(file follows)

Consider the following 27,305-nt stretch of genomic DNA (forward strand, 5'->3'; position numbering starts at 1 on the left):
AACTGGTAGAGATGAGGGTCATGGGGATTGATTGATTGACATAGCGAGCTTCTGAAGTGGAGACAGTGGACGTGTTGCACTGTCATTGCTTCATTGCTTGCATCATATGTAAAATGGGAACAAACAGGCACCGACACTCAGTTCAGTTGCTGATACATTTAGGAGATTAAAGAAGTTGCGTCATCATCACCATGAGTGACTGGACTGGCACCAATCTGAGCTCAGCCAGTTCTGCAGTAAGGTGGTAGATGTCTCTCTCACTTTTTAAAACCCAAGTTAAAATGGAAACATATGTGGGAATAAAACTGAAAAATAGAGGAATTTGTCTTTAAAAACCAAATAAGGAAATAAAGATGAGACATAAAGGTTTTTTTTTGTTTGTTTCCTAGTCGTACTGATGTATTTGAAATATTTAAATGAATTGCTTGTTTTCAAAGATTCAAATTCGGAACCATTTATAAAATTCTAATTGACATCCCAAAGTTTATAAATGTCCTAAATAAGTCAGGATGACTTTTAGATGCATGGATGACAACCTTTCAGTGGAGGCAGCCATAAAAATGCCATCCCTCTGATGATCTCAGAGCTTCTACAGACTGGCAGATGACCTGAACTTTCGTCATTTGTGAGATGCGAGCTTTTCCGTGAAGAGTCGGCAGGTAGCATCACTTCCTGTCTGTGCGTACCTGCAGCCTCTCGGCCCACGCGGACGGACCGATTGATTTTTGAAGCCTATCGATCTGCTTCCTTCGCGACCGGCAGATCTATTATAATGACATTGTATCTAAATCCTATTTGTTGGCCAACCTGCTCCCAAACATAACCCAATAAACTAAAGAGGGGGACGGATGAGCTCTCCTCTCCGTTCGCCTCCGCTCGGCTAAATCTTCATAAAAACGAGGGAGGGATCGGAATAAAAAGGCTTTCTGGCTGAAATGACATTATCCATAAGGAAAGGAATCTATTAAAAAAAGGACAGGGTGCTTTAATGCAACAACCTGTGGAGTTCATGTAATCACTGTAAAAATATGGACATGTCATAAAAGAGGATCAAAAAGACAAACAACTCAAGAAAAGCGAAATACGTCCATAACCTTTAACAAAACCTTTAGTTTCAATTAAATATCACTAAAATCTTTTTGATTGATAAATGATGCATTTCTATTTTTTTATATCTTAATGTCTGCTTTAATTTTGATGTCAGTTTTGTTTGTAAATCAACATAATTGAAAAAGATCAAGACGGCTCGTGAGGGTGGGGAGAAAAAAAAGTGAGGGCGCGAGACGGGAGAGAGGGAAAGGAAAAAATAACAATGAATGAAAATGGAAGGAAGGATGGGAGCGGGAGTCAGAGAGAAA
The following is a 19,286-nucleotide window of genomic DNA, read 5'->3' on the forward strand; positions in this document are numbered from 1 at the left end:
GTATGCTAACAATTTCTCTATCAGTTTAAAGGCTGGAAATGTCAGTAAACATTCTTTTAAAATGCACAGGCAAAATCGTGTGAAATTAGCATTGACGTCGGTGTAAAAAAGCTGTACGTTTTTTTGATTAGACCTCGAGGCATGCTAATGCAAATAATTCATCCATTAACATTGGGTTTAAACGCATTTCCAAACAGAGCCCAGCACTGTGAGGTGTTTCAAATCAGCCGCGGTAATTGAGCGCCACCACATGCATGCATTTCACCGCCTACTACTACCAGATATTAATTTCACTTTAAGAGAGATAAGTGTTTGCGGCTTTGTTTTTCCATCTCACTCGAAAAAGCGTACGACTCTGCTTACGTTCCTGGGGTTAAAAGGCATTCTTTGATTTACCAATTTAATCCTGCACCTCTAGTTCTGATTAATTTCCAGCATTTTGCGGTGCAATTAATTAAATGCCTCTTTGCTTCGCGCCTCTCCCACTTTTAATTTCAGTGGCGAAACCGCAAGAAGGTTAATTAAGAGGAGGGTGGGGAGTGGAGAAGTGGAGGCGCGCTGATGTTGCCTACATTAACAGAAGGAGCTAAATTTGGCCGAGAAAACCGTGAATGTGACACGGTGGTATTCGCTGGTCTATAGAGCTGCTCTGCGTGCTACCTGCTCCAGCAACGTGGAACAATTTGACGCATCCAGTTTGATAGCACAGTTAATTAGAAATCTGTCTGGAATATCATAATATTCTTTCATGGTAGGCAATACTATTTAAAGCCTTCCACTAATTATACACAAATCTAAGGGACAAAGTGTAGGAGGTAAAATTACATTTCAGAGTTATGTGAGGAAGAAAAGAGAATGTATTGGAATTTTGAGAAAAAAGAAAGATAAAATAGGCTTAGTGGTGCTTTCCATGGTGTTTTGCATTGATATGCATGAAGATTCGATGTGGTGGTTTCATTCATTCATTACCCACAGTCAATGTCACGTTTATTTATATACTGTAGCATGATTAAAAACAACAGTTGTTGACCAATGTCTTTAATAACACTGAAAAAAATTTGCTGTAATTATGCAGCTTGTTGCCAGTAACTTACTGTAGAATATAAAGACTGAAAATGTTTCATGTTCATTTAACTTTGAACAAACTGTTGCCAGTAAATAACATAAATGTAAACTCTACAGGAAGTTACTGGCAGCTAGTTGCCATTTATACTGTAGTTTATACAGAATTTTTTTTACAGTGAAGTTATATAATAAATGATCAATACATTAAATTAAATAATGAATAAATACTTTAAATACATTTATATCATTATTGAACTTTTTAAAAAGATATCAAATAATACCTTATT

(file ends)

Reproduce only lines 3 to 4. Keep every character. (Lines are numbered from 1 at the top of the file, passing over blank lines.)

The following is a 19,286-nucleotide window of genomic DNA, read 5'->3' on the forward strand; positions in this document are numbered from 1 at the left end:
GTATGCTAACAATTTCTCTATCAGTTTAAAGGCTGGAAATGTCAGTAAACATTCTTTTAAAATGCACAGGCAAAATCGTGTGAAATTAGCATTGACGTCGGTGTAAAAAAGCTGTACGTTTTTTTGATTAGACCTCGAGGCATGCTAATGCAAATAATTCATCCATTAACATTGGGTTTAAACGCATTTCCAAACAGAGCCCAGCACTGTGAGGTGTTTCAAATCAGCCGCGGTAATTGAGCGCCACCACATGCATGCATTTCACCGCCTACTACTACCAGATATTAATTTCACTTTAAGAGAGATAAGTGTTTGCGGCTTTGTTTTTCCATCTCACTCGAAAAAGCGTACGACTCTGCTTACGTTCCTGGGGTTAAAAGGCATTCTTTGATTTACCAATTTAATCCTGCACCTCTAGTTCTGATTAATTTCCAGCATTTTGCGGTGCAATTAATTAAATGCCTCTTTGCTTCGCGCCTCTCCCACTTTTAATTTCAGTGGCGAAACCGCAAGAAGGTTAATTAAGAGGAGGGTGGGGAGTGGAGAAGTGGAGGCGCGCTGATGTTGCCTACATTAACAGAAGGAGCTAAATTTGGCCGAGAAAACCGTGAATGTGACACGGTGGTATTCGCTGGTCTATAGAGCTGCTCTGCGTGCTACCTGCTCCAGCAACGTGGAACAATTTGACGCATCCAGTTTGATAGCACAGTTAATTAGAAATCTGTCTGGAATATCATAATATTCTTTCATGGTAGGCAATACTATTTAAAGCCTTCCACTAATTATACACAAATCTAAGGGACAAAGTGTAGGAGGTAAAATTACATTTCAGAGTTATGTGAGGAAGAAAAGAGAATGTATTGGAATTTTGAGAAAAAAGAAAGATAAAATAGGCTTAGTGGTGCTTTCCATGGTGTTTTGCATTGATATGCATGAAGATTCGATGTGGTGGTTTCATTCATTCATTACCCACAGTCAATGTCACGTTTATTTATATACTGTAGCATGATTAAAAACAACAGTTGTTGACCAATGTCTTTAATAACACTGAAAAAAATTTGCTGTAATTATGCAGCTTGTTGCCAGTAACTTACTGTAGAATATAAAGACTGAAAATGTTTCATGTTCATTTAACTTTGAACAAACTGTTGCCAGTAAATAACATAAATGTAAACTCTACAGGAAGTTACTGGCAGCTAGTTGCCATTTATACTGTAGTTTATACAGAATTTTTTTTACAGTGAAGTTATATAATAAATGATCAATACATTAAATTAAATAATGAATAAATACTTTAAATACATTTATATCATTATTGAACTTTTTAAAAAGATATCAAATAATACCTTATT